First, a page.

- Created by: lauren_scott1
- Created on: 02-05-16 18:49
Law: 'the body of principles recognised and applied by the state in administration of justice' - Salmond
Upheld by punishments and reprimands that are given when someone breaks the law e.g. someone who committed a murder would be given the mandatory life sentence if convicted.
Justice: Sir John Salmond - 2 types of justice- Substantive and Procedural justice
Substantive is the laws themselves and Procedural is how the laws are applied.
Theorists have different views on what justice is: Marx - Socialist believes everyone should be given the same rights and access to justice no matter what their social status is. Bentham - Utilitarianism - would say as long as the majority are happy that would be justice.
Corrective Justice: shows the law seeks to achieve justice
Jebson V Ministry of Defence (2000) - The defendants were awarded some of their damages back as the victim played a part in the consequence as he was drunk - This is an example of the law aiming for justice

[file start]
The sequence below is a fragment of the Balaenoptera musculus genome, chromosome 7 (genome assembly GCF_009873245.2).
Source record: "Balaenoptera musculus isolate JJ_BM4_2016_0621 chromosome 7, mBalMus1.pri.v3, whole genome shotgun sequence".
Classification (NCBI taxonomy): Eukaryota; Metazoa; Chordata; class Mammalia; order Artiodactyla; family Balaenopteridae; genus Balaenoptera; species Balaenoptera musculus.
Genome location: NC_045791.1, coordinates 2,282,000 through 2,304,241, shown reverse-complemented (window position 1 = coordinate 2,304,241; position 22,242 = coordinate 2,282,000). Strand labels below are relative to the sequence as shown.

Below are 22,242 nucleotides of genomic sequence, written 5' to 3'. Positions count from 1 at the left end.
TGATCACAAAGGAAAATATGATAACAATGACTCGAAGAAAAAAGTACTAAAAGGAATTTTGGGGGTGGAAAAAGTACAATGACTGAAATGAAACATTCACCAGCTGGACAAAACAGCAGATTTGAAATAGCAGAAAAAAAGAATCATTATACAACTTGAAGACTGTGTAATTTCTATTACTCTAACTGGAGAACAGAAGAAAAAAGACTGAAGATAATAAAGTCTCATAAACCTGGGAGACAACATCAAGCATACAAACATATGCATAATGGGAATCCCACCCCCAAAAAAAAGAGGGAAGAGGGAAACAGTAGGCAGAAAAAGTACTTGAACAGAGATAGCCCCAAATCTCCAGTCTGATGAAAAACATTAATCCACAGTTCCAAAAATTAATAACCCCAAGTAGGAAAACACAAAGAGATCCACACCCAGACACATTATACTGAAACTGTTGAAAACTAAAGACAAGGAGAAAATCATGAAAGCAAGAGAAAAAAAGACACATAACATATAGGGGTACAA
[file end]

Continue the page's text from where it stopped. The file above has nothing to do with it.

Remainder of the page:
Everyone in the UK is entitled to legal aid and are allowed access to the law.
Everyone is allowed to have representation in court, however, many cannot afford that luxury as it's expensive. Marx would argue that everyone should be allowed representation no matter their wealth.
R V Ponting - D broke the Officials Secret Act in relation to the sinking of the Belgrano
The judge said that just because what he said was in the public interests it is not a defence.
Jury acquitted the defendant as they believed it was the right thing.
The outcome of this trial could be just or…